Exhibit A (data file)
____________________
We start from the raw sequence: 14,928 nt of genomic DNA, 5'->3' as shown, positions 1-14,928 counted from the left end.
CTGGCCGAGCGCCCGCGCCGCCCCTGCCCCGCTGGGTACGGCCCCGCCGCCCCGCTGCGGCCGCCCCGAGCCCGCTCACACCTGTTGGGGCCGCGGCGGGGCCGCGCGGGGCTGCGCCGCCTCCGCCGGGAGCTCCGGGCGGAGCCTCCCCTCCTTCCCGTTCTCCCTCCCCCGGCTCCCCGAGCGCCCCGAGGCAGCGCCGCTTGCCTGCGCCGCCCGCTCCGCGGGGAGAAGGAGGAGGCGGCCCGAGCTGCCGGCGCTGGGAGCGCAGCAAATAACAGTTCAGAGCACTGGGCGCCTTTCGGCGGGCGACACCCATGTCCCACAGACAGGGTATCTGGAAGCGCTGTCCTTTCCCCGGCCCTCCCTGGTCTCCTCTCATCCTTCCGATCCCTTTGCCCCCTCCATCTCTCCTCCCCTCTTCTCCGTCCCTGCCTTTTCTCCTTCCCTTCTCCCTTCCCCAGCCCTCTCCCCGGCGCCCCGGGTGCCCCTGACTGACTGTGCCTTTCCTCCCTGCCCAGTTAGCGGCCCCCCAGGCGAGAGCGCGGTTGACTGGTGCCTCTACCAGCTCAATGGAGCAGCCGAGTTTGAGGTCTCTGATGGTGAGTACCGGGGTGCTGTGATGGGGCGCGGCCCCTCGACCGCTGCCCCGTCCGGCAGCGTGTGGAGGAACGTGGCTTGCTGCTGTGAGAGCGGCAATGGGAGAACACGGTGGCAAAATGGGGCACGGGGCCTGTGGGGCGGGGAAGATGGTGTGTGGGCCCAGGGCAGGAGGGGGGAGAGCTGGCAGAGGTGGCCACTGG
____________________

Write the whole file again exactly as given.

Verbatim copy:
We start from the raw sequence: 14,928 nt of genomic DNA, 5'->3' as shown, positions 1-14,928 counted from the left end.
CTGGCCGAGCGCCCGCGCCGCCCCTGCCCCGCTGGGTACGGCCCCGCCGCCCCGCTGCGGCCGCCCCGAGCCCGCTCACACCTGTTGGGGCCGCGGCGGGGCCGCGCGGGGCTGCGCCGCCTCCGCCGGGAGCTCCGGGCGGAGCCTCCCCTCCTTCCCGTTCTCCCTCCCCCGGCTCCCCGAGCGCCCCGAGGCAGCGCCGCTTGCCTGCGCCGCCCGCTCCGCGGGGAGAAGGAGGAGGCGGCCCGAGCTGCCGGCGCTGGGAGCGCAGCAAATAACAGTTCAGAGCACTGGGCGCCTTTCGGCGGGCGACACCCATGTCCCACAGACAGGGTATCTGGAAGCGCTGTCCTTTCCCCGGCCCTCCCTGGTCTCCTCTCATCCTTCCGATCCCTTTGCCCCCTCCATCTCTCCTCCCCTCTTCTCCGTCCCTGCCTTTTCTCCTTCCCTTCTCCCTTCCCCAGCCCTCTCCCCGGCGCCCCGGGTGCCCCTGACTGACTGTGCCTTTCCTCCCTGCCCAGTTAGCGGCCCCCCAGGCGAGAGCGCGGTTGACTGGTGCCTCTACCAGCTCAATGGAGCAGCCGAGTTTGAGGTCTCTGATGGTGAGTACCGGGGTGCTGTGATGGGGCGCGGCCCCTCGACCGCTGCCCCGTCCGGCAGCGTGTGGAGGAACGTGGCTTGCTGCTGTGAGAGCGGCAATGGGAGAACACGGTGGCAAAATGGGGCACGGGGCCTGTGGGGCGGGGAAGATGGTGTGTGGGCCCAGGGCAGGAGGGGGGAGAGCTGGCAGAGGTGGCCACTGG